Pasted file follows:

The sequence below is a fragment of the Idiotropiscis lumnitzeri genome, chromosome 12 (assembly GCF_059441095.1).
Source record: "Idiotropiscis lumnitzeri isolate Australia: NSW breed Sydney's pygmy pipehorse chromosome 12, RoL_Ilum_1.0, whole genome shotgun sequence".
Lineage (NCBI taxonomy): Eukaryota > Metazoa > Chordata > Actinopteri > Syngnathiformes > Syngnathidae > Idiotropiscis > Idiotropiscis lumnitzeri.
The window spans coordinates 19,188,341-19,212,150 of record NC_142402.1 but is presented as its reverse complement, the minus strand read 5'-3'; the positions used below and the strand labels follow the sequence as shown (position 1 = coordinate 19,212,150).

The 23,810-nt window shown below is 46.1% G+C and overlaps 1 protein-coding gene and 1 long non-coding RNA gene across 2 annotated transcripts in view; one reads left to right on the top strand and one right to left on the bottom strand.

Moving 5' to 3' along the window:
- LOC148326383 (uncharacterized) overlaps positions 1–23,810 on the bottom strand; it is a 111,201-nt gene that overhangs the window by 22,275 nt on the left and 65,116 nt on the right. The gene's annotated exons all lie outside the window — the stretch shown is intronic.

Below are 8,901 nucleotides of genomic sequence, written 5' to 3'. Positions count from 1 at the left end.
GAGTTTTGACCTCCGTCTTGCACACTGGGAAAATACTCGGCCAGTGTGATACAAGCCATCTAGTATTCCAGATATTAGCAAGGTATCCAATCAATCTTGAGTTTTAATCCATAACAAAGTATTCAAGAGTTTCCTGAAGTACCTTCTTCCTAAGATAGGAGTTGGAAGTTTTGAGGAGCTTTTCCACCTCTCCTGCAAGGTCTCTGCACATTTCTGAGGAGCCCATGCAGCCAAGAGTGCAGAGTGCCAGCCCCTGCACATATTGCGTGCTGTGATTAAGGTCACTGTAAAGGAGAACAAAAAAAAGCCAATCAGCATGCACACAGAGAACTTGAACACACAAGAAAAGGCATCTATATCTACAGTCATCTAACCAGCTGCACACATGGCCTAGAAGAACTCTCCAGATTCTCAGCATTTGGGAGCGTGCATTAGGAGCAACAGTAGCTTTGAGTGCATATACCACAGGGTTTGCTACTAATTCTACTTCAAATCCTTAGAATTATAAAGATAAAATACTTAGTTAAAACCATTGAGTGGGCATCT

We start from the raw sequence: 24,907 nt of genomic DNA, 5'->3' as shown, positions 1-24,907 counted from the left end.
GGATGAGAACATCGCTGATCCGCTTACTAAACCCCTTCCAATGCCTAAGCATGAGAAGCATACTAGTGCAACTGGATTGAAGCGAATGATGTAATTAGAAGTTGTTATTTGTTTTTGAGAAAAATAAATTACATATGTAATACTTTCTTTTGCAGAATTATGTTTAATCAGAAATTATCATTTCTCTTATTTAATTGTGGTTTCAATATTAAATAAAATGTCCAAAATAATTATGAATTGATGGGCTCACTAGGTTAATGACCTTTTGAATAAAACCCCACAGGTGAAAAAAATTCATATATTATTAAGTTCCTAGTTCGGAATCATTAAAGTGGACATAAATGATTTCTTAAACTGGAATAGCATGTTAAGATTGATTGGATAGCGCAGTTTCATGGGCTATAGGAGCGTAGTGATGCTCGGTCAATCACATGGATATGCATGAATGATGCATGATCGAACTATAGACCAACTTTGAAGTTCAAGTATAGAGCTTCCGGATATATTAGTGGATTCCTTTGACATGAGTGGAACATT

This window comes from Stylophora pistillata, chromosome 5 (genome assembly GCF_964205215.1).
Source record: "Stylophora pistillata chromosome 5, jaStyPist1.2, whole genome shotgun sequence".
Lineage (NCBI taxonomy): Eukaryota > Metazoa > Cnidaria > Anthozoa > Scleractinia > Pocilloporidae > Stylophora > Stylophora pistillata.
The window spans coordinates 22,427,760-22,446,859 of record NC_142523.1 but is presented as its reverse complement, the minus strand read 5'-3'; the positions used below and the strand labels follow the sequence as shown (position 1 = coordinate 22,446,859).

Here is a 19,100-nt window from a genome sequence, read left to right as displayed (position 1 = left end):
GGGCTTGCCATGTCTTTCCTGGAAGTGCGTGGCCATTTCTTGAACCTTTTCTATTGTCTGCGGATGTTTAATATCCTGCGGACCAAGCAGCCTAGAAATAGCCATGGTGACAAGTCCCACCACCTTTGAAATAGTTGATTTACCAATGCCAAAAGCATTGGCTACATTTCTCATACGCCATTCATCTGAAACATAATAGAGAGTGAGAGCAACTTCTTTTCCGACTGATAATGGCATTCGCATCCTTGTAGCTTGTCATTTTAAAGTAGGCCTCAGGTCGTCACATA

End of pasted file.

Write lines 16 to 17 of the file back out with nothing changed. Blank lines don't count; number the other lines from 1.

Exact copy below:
Here is a 19,100-nt window from a genome sequence, read left to right as displayed (position 1 = left end):
GGGCTTGCCATGTCTTTCCTGGAAGTGCGTGGCCATTTCTTGAACCTTTTCTATTGTCTGCGGATGTTTAATATCCTGCGGACCAAGCAGCCTAGAAATAGCCATGGTGACAAGTCCCACCACCTTTGAAATAGTTGATTTACCAATGCCAAAAGCATTGGCTACATTTCTCATACGCCATTCATCTGAAACATAATAGAGAGTGAGAGCAACTTCTTTTCCGACTGATAATGGCATTCGCATCCTTGTAGCTTGTCATTTTAAAGTAGGCCTCAGGTCGTCACATA